5. Therefore, an uncaused, personal creator of the universe exists, who without the universe is beginningless, changeless, immaterial, timeless, spaceless, and infinitely powerful.

In Jewish philosophy [ edit ]

In The Book of the Articles of Faith and Doctrines of Dogma (Kitāb al-Amānāt wa l-Iʿtiqādāt, Emunoth ve-Deoth, completed 933) written by Saadia Gaon (c. 882−942) the metaphysical problems of the creation of the world and the unity of the Creator are discussed. In this book, Saadia Gaon gives four proofs for the doctrine of the creation of the world ex nihilo (yesh me-ayin).

To harmonize the biblical statement of the creation ex nihilo with the doctrine of the primordial elements, the Sefer Yetzirah assumes a double creation, one ideal and the other real. In introducing Sefer Yetzirah's theory of creation Saadia Gaon makes a distinction between the Biblical account of creation ex nihilo, in which no process of creation is described, and matter formed by speech as described in Sefer Yetzirah. The cosmogony of Sefer Yetzirah is even omitted from the discussion of creation in his magnum opus Emunoth ve-Deoth.

Islamic [ edit ]

Early Islamic philosophy, as well as key Muslim schools of thought, have argued a wide array of views, the basis always being that the creator is an eternal being who is outside of the creation (i.e., any materially based entities within all of creation), and is not a part of creation. Several schools of thought stemming from the first cause argument, and a great deal of philosophical works from Muslim scholars such as Al-Ghazali, came from the following verses in the Qur'an. The following quotations come from Muhammad Asad's translation, The Message of The Qur'an:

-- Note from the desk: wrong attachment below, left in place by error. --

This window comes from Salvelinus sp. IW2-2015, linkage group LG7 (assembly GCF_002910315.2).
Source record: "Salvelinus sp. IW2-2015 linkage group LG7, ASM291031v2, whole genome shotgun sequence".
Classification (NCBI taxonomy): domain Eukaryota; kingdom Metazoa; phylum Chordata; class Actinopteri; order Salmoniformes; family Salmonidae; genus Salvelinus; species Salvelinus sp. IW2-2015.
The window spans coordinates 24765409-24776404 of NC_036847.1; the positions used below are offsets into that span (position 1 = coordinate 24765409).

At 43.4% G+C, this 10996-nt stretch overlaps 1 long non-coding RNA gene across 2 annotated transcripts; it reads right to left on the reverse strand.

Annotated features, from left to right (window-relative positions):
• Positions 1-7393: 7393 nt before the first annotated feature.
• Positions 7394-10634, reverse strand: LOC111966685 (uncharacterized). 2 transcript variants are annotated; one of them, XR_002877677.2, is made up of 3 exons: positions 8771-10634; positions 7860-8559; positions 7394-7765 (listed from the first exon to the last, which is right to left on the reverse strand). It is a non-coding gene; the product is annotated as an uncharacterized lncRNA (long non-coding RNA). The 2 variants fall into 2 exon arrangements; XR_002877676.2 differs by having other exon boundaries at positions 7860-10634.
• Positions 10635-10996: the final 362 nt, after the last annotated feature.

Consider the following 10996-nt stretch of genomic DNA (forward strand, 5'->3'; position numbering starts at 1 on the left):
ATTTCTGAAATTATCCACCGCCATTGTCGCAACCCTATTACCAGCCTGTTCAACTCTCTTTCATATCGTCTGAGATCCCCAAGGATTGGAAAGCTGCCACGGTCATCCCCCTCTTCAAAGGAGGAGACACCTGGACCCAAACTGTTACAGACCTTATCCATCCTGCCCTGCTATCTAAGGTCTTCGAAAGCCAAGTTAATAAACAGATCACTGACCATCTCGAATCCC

• 52:35: "Were they created by nothing? Or were they themselves the creators?"
  • 2:117: "The Originator is He of the heavens and the earth: and when He wills a thing to be, He but says unto it, 'Be'—and it is."
  • 19:67: "But does man not bear in mind that We have created him aforetime while at one point they were nothing?"
  • 21:30: "ARE, THEN, they who are bent on denying the truth not aware that the heavens and the earth were [once] one single entity, which We (formal singular) then parted asunder? – and [that] We made out of water every living thing? Will they not, then, [begin to] believe?"
  • 21:56: "He answered: 'Nay, but your [true] Sustainer is the Sustainer of the heavens and the earth—He who has brought them into being: and I am one of those who bear witness to this [truth]!'"
  • 35:1: "ALL PRAISE is due to God, Originator of the heavens and the earth, who causes the angels to be (His) message-bearers, endowed with wings, two, or three, or four. He adds to His creation whatever He Wills: for, verily, God, is most competent over all things."
  • 51:47: "It is We (formal singular) who have built the heaven with (Our creative) power; and, verily, it is We who are steadily expanding it."

Opposing arguments [ edit ]

Logical [ edit ]

The "first cause" argument was rooted in ancient Greek philosophy and based on observation in physics. Originally, it was understood[by whom?] in the context of creation from chaos. The observed phenomenon seen in reality is that nothing moves by itself. In other words, motion is not self-caused; thus, the Classic Greek thinkers argued that the cosmos must have had a "prime mover" primum movens. However, this scientific observation of motion does not logically extend to the idea of existence, and therefore does not necessarily indicate creation from absolutely nothing.